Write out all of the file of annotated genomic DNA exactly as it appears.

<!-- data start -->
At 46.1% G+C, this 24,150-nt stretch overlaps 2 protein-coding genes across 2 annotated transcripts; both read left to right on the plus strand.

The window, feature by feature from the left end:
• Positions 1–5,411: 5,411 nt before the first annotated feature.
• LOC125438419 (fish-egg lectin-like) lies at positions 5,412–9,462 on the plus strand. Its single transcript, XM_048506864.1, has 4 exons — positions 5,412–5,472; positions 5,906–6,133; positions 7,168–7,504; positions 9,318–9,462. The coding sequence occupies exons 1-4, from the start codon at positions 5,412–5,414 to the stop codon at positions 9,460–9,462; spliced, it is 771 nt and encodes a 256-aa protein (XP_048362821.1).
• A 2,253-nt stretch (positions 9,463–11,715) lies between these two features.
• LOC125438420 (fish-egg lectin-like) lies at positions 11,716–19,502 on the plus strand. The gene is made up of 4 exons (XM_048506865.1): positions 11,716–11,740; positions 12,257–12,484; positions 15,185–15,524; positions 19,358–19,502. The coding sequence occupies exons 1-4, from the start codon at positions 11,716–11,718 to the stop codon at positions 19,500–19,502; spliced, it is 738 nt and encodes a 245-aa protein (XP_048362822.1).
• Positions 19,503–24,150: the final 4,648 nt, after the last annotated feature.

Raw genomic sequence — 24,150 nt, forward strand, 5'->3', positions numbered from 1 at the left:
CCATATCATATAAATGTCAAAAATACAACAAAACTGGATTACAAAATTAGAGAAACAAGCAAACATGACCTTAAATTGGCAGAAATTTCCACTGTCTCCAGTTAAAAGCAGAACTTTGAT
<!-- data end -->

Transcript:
At 46.1% G+C, this 24,150-nt stretch overlaps 2 protein-coding genes across 2 annotated transcripts; both read left to right on the plus strand.

The window, feature by feature from the left end:
• Positions 1–5,411: 5,411 nt before the first annotated feature.
• LOC125438419 (fish-egg lectin-like) lies at positions 5,412–9,462 on the plus strand. Its single transcript, XM_048506864.1, has 4 exons — positions 5,412–5,472; positions 5,906–6,133; positions 7,168–7,504; positions 9,318–9,462. The coding sequence occupies exons 1-4, from the start codon at positions 5,412–5,414 to the stop codon at positions 9,460–9,462; spliced, it is 771 nt and encodes a 256-aa protein (XP_048362821.1).
• A 2,253-nt stretch (positions 9,463–11,715) lies between these two features.
• LOC125438420 (fish-egg lectin-like) lies at positions 11,716–19,502 on the plus strand. The gene is made up of 4 exons (XM_048506865.1): positions 11,716–11,740; positions 12,257–12,484; positions 15,185–15,524; positions 19,358–19,502. The coding sequence occupies exons 1-4, from the start codon at positions 11,716–11,718 to the stop codon at positions 19,500–19,502; spliced, it is 738 nt and encodes a 245-aa protein (XP_048362822.1).
• Positions 19,503–24,150: the final 4,648 nt, after the last annotated feature.

Raw genomic sequence — 24,150 nt, forward strand, 5'->3', positions numbered from 1 at the left:
CCATATCATATAAATGTCAAAAATACAACAAAACTGGATTACAAAATTAGAGAAACAAGCAAACATGACCTTAAATTGGCAGAAATTTCCACTGTCTCCAGTTAAAAGCAGAACTTTGAT